Source: Press of Atlantic City
As Ocean City Mayor Jay Gillian rolled out new rules aimed at curbing crowds of unruly teens in the resort, he said multiple times he would not seek to cast blame, just get the problems addressed.
During a news conference held on the Boardwalk, he said he would help build support for changes to state laws that city officials say contributed to the problems, especially those governing underage possession of alcohol:
“In order to ensure that the safe enjoyment of the Jersey Shore is available to every family and resident, this administration will continue to work with the local elected officials and law enforcement officials of our shore towns to address this issue fairly and responsibly.”
State Sen. Michael Testa, called on the state Legislature to amend the criminal justice bills, citing “lawlessness by drunk and rowdy teenagers,” mentioning Ocean City in his press release. “The Murphy administration’s continued inaction in helping shore towns respond to pop-up parties is disturbing,” Testa said. “I fully support Ocean City’s efforts, but there aren’t many small towns that can maintain public safety and effectively protect their communities when thousands of rowdy people suddenly show up with little or no warning.”
Many shore town politicians and police have said that provision of a juvenile justice reform package approved as New Jersey set the legislative framework for a legal cannabis industry went too far, describing it as handcuffing police in their handling of juveniles. Other bills proposed by Testa allow towns to establish alcohol- and cannabis-free areas and urge the governor and attorney general to help towns respond to mass gatherings, such as a pop-up car rally in Wildwood last year that had deadly results.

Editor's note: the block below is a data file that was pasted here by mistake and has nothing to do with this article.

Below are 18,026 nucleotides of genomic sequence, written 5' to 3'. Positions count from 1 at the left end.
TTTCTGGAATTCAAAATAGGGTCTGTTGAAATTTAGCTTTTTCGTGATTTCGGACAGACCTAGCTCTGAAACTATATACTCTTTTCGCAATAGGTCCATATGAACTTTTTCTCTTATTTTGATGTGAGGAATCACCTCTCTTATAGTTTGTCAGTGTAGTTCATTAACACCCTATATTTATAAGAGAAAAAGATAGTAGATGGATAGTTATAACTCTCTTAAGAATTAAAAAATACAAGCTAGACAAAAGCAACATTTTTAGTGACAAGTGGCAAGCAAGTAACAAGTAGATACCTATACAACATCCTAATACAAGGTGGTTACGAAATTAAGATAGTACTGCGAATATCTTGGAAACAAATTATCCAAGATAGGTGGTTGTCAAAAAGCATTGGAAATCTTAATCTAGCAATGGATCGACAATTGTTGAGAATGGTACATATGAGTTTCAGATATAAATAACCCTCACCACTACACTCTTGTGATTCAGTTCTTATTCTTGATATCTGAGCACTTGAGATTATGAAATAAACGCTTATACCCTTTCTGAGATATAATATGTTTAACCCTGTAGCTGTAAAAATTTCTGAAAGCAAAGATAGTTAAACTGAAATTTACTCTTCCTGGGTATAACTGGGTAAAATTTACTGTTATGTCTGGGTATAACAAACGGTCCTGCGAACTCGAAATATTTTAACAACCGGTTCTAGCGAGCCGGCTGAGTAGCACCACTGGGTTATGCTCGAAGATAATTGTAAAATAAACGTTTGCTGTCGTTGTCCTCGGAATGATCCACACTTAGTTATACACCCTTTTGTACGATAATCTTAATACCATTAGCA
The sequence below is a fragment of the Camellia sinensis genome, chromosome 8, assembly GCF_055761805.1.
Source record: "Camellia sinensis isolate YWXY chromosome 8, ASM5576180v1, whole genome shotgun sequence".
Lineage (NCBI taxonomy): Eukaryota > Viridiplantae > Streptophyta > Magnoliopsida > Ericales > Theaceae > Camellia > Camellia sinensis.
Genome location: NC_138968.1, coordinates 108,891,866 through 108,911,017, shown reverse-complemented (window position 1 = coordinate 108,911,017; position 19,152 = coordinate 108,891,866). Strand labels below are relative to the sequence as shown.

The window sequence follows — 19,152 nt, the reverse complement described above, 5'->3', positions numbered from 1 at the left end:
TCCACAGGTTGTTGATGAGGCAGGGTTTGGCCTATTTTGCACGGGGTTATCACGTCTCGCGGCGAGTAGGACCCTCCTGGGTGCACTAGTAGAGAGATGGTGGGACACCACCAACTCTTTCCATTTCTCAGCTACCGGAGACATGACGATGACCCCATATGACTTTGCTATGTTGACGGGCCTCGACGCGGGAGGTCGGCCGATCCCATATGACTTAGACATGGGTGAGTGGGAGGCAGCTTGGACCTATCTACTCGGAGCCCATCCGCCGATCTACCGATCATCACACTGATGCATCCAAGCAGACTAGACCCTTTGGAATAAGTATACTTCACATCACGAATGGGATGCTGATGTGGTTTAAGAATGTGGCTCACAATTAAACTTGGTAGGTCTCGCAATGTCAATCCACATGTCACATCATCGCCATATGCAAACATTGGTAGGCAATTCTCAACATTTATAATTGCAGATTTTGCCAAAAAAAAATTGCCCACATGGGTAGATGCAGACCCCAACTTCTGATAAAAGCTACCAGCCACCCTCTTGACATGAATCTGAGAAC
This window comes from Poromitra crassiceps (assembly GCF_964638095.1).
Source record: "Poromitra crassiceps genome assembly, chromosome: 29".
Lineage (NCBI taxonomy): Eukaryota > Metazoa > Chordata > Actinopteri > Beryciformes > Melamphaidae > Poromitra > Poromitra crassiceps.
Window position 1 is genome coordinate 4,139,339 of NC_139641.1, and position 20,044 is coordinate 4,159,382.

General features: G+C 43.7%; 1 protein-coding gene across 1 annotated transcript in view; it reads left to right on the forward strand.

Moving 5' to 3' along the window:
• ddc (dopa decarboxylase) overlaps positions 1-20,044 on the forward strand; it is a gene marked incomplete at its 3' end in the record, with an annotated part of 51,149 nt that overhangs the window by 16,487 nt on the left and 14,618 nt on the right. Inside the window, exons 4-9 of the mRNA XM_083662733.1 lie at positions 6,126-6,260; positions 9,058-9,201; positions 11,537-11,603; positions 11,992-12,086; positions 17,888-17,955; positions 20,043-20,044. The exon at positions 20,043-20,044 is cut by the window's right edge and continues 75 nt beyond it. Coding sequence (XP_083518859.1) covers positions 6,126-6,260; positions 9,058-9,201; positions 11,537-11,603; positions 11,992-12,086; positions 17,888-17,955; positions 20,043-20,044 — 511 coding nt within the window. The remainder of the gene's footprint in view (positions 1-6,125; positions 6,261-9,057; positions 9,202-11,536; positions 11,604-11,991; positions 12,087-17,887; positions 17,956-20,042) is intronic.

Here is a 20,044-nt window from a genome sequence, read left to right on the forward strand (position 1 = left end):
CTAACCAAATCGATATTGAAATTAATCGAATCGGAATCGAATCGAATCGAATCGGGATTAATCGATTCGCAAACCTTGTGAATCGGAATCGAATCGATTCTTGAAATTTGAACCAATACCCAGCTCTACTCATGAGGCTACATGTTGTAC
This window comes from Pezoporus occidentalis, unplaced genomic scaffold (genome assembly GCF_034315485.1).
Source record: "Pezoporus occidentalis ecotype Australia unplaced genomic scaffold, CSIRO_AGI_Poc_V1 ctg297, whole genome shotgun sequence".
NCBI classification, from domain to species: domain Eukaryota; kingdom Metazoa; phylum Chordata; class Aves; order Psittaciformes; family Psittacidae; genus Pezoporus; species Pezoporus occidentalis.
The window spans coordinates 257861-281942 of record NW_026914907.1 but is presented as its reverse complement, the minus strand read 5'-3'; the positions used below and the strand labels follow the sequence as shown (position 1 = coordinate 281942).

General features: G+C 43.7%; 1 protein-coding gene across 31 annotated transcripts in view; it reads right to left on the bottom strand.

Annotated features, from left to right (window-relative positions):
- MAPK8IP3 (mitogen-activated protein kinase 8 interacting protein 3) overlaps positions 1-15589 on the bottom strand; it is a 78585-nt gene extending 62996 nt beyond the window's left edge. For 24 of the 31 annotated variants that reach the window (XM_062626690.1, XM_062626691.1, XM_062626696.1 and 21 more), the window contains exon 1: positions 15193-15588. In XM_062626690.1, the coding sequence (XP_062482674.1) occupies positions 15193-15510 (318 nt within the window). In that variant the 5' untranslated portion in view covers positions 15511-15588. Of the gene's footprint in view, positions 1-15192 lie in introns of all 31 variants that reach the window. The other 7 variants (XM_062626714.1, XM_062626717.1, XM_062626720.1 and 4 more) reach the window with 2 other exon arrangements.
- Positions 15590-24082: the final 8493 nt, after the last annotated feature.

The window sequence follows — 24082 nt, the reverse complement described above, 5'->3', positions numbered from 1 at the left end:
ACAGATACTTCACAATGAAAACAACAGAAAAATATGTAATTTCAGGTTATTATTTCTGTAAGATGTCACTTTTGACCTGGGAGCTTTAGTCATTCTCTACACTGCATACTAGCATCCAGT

There were close to 1,000 police interactions with teens over Memorial Day weekend, according to Ocean City reports, and several juveniles were treated after drinking themselves unconscious.
“The lawlessness that I saw play out in our shore towns over Memorial Day weekend was shocking. Large crowds and pop-up parties continue to cause damage to local communities, and it will only get worse as summer approaches,” Testa said. “Underage drinking, vandalism and drug use were all on display with very little consequences to those in attendance. Residents and tourists fear for their safety, and business owners will suffer the consequences unless the Legislature and the governor step up and address this issue head on.”
Ami Kachalia, a campaign strategist for the American Civil Liberties Union of New Jersey, said the change in state law came based on what happened in other states after the legalization of cannabis, where she said arrests of teenagers, especially Black and Latino youth, increased after adults were allowed to possess the drug.
The intent of the state law was to avoid increasing the harm done to juveniles, she said, adding there are more effective ways of addressing the risks of alcohol and cannabis consumption among young people than criminalization.